Tomb Mass Market Paperback – Nov 1984
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Most Helpful Customer Reviews on Amazon.com (beta)
Repairman Jack is a fixer of situations -- situations wherein someone has gotten a raw deal and wants to set things right. He has no social security number, no credit cards, pays no taxes, and makes every attempt to avoid the spotlight whenever possible.
The Wesphalen family is living under a curse; a death curse placed a century ago in retaliation for the murderous acts committed by a greedy ancestor.
Kusim Bhakti and his sister have come to New York City to carry out the curse and wipe out the rest of the Westphalen line. To assist with this task, Kusim has brought with him the Rakoshi, perversions of the human species brought about eons ago from the Otherness. You'll discover more about the Otherness in the books that follow.
As it turns out, Kusim hires Jack to track down the thief that mugged his mother and return the necklace that was stolen. Kusim tells Jack its return is a matter of lie and death. Jack succeeds and returns the heirloom to Kusim's bedridden mother. Jack is paid the rest of his price and assumes the job is done. Little does he know he'll meet with Kusim (plus some really mean Rakoshi) again on different terms.
Gia Westphalen has broken off her relationship with Jack, yet her daughter Vicky (the last of the Westphalen line) loves him like a father. Jack still loves Gia and can't bear the thought of never seeing Vicky again. As it turns out, Jack becomes intimately involved with the Westphalens again, protecting Vicky from Kusim and his Rakoshi.
This is an excellent read, and the series only gets better. You don't necessarily have to start here, the other books can be read separately, but this probably the best place to start to fully enjoy the rest of the books.
You'll find once you finish the book, you'll be asking yourself, Tomb? What's this have to do with a tomb? Wilson had inteneded to call the book "Rakoshi," but his editor requested that he change the name to "The Tomb," thinking it'd sell better. Whatever the case, it's a great beginning to a series that gets better with each book. Enjoy!
Repairman Jack is so believable and down-to-earth that the supernatural angle of the story took me by surprise. Yes, I had read the back cover, but the story was so enthralling that I was blindsided by the horror part. There I was, racing along, totally drawn into Jack's world when...oh my gosh...he's...she's...that's a ...wow! What a story!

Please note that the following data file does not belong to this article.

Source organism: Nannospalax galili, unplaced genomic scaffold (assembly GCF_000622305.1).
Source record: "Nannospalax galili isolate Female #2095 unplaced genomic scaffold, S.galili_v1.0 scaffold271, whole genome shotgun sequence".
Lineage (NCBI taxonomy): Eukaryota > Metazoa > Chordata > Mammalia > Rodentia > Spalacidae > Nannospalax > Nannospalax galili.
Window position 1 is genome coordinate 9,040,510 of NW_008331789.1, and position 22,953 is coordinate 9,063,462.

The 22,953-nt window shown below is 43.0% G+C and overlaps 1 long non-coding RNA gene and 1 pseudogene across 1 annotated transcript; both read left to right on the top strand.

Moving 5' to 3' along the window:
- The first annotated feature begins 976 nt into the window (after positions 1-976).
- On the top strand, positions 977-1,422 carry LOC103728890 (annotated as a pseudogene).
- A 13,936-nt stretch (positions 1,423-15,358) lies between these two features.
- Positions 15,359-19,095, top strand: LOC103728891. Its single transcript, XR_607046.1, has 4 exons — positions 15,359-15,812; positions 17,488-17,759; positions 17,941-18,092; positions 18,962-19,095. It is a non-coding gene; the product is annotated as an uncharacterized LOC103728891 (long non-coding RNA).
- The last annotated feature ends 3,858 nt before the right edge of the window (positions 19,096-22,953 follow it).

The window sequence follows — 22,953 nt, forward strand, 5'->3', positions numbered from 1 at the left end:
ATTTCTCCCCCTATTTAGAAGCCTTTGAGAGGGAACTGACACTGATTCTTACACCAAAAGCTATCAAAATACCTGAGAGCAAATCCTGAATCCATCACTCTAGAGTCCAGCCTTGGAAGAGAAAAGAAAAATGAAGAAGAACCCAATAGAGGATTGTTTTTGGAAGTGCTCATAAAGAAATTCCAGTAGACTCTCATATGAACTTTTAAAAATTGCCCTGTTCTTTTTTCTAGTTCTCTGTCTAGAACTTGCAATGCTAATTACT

Without giving away any of the surprises, suffice it to say that this was another one of those books that will keep you up all night to finish. Very well done, and I look forward to reading more Repairman Jack stories.
I have just bought all of the Repairman Jack novels in one order and will read the other three instalments in the coming weeks. "The Tomb" was a very promising start to a supposedly unforgettable series.
However, I have just recently read "The Moonstone" and the two books are so similar, that I thought at first that I must have read "The Tomb" before. No so; just the striking parallels between the two gave me the sense of deja vu.
I get impatient with descriptions of the characters' internal states and personal motivations, particularly when they are repeated, in varying words, over and over. "The Tomb" had a lot of them.
And I was really irritated when Jack made the mistake of letting his guard down with the monsters, not once, but twice, thus lengthening the story unnecessarily. If Jack is as lethal and intelligent as the author had made him out to be, he would never have done it, especially not twice, making the book about 100 pages longer than it needed to be.
The end was a bit puzzling too, since one of the female characters suddenly becomes more evil than her brother, without much in the way of buildup. I was left thinking, "Huh? Where did that come from?"
Maybe the next Repairman Jack novel will be tighter and less derivative.